President Xi pointed out that China and the US need to uphold the international system with the UN at its core, the international order underpinned by international law, and the basic norms governing international relations based on the purposes and principles of the UN Charter. Multilateralism without China-US cooperation is incomplete.
On trade ties, President Xi described the China-US economic and trade relations as mutually beneficial in nature. Business is business. Economic and trade issues between the two countries should not be politicized. The two sides need to make the cake bigger for cooperation. China takes seriously the wishes of US business community to travel to China more easily, and has agreed to upgrade fast-track arrangement, which will further enhance economic and trade exchanges between China and the US and boost the recovery of the two economies. The US should stop abusing or overstretching the concept of national security to suppress Chinese businesses. It is imperative for China and the US to maintain communication on macroeconomic policies, support world economic recovery and guard against economic and financial risks. The US should be mindful of the spillover effects of its domestic macro policies, and adopt responsible macroeconomic policies.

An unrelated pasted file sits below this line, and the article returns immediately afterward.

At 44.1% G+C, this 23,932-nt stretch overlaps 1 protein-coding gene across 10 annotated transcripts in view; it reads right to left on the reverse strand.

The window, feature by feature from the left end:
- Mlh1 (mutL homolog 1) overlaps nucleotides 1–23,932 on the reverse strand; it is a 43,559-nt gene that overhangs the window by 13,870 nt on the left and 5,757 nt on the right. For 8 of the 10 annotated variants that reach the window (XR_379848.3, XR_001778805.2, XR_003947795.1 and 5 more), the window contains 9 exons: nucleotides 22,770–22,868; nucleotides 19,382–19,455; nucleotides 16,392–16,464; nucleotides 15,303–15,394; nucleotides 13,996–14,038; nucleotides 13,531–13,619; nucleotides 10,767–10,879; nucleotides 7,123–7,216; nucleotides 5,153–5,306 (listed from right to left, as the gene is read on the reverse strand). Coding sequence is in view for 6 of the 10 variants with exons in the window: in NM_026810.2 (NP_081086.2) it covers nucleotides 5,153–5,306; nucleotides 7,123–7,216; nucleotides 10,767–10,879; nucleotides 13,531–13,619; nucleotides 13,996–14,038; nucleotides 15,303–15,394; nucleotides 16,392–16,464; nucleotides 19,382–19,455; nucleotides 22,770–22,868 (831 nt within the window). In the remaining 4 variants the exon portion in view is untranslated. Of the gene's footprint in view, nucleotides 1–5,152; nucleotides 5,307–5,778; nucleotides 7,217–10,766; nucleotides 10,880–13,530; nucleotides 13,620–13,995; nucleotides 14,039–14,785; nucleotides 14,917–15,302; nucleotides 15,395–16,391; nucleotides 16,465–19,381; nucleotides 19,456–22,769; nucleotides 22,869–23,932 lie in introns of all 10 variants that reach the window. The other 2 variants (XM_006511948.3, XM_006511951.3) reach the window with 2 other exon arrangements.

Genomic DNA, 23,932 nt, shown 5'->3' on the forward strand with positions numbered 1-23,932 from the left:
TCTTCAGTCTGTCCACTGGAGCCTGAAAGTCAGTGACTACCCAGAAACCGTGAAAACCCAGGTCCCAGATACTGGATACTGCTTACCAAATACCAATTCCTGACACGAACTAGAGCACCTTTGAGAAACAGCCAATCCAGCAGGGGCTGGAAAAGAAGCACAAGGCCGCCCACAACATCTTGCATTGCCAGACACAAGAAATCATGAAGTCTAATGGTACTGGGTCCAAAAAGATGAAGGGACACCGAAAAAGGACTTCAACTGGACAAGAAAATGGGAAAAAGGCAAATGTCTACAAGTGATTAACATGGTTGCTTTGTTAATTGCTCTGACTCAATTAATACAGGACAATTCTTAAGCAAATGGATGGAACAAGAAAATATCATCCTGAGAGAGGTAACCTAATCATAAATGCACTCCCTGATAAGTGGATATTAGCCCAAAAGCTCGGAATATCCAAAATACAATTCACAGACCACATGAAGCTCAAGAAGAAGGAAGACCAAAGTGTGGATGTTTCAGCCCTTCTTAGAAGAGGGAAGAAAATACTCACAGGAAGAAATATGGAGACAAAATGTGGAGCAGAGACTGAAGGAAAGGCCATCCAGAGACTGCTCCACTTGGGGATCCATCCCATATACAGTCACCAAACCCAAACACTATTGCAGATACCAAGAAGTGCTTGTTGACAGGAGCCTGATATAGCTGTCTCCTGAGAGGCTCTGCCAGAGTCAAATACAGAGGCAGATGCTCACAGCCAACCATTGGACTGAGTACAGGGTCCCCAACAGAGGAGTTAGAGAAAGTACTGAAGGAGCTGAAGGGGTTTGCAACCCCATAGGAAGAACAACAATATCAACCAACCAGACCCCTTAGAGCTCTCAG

On energy security, President Xi noted the need for China and the US to call on the international community to jointly protect global energy security, strengthen cooperation on natural gas and new energy, and work with other countries to keep global industrial and supply chains safe and stable.